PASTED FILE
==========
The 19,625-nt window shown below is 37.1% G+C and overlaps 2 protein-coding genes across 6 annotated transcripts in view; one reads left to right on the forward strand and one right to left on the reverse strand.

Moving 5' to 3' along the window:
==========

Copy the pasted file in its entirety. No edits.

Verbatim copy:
The 19,625-nt window shown below is 37.1% G+C and overlaps 2 protein-coding genes across 6 annotated transcripts in view; one reads left to right on the forward strand and one right to left on the reverse strand.

Moving 5' to 3' along the window: